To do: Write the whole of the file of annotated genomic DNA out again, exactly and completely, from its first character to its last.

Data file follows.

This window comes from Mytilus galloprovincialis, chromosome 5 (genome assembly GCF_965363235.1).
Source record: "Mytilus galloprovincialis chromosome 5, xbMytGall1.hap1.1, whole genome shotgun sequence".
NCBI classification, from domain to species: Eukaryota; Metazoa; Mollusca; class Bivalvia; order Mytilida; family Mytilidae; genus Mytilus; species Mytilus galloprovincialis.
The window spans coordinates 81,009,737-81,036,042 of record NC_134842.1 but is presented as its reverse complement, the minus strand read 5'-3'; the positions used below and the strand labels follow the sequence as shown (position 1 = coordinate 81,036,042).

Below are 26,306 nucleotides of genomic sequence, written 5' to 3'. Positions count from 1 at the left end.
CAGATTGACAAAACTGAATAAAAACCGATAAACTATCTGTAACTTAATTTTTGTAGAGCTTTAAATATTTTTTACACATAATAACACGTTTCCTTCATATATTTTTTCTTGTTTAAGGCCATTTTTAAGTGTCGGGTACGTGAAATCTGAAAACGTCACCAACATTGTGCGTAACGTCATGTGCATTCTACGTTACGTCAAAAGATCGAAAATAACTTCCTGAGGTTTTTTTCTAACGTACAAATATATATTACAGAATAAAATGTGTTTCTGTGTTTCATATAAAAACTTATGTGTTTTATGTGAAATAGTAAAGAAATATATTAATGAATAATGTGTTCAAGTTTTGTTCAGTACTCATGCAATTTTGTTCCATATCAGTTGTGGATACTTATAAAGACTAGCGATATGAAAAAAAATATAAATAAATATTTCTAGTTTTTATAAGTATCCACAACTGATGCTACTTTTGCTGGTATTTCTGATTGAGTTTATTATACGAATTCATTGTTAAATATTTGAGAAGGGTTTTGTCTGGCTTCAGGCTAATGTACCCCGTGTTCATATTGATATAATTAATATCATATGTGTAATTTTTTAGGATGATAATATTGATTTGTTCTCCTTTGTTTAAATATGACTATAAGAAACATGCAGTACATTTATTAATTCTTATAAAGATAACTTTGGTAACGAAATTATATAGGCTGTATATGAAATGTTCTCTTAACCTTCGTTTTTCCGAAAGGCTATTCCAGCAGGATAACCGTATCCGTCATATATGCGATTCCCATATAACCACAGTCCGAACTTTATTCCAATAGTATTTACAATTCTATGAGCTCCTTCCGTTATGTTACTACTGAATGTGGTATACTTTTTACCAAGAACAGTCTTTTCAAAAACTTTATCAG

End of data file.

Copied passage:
This window comes from Mytilus galloprovincialis, chromosome 5 (genome assembly GCF_965363235.1).
Source record: "Mytilus galloprovincialis chromosome 5, xbMytGall1.hap1.1, whole genome shotgun sequence".
NCBI classification, from domain to species: Eukaryota; Metazoa; Mollusca; class Bivalvia; order Mytilida; family Mytilidae; genus Mytilus; species Mytilus galloprovincialis.
The window spans coordinates 81,009,737-81,036,042 of record NC_134842.1 but is presented as its reverse complement, the minus strand read 5'-3'; the positions used below and the strand labels follow the sequence as shown (position 1 = coordinate 81,036,042).

Below are 26,306 nucleotides of genomic sequence, written 5' to 3'. Positions count from 1 at the left end.
CAGATTGACAAAACTGAATAAAAACCGATAAACTATCTGTAACTTAATTTTTGTAGAGCTTTAAATATTTTTTACACATAATAACACGTTTCCTTCATATATTTTTTCTTGTTTAAGGCCATTTTTAAGTGTCGGGTACGTGAAATCTGAAAACGTCACCAACATTGTGCGTAACGTCATGTGCATTCTACGTTACGTCAAAAGATCGAAAATAACTTCCTGAGGTTTTTTTCTAACGTACAAATATATATTACAGAATAAAATGTGTTTCTGTGTTTCATATAAAAACTTATGTGTTTTATGTGAAATAGTAAAGAAATATATTAATGAATAATGTGTTCAAGTTTTGTTCAGTACTCATGCAATTTTGTTCCATATCAGTTGTGGATACTTATAAAGACTAGCGATATGAAAAAAAATATAAATAAATATTTCTAGTTTTTATAAGTATCCACAACTGATGCTACTTTTGCTGGTATTTCTGATTGAGTTTATTATACGAATTCATTGTTAAATATTTGAGAAGGGTTTTGTCTGGCTTCAGGCTAATGTACCCCGTGTTCATATTGATATAATTAATATCATATGTGTAATTTTTTAGGATGATAATATTGATTTGTTCTCCTTTGTTTAAATATGACTATAAGAAACATGCAGTACATTTATTAATTCTTATAAAGATAACTTTGGTAACGAAATTATATAGGCTGTATATGAAATGTTCTCTTAACCTTCGTTTTTCCGAAAGGCTATTCCAGCAGGATAACCGTATCCGTCATATATGCGATTCCCATATAACCACAGTCCGAACTTTATTCCAATAGTATTTACAATTCTATGAGCTCCTTCCGTTATGTTACTACTGAATGTGGTATACTTTTTACCAAGAACAGTCTTTTCAAAAACTTTATCAG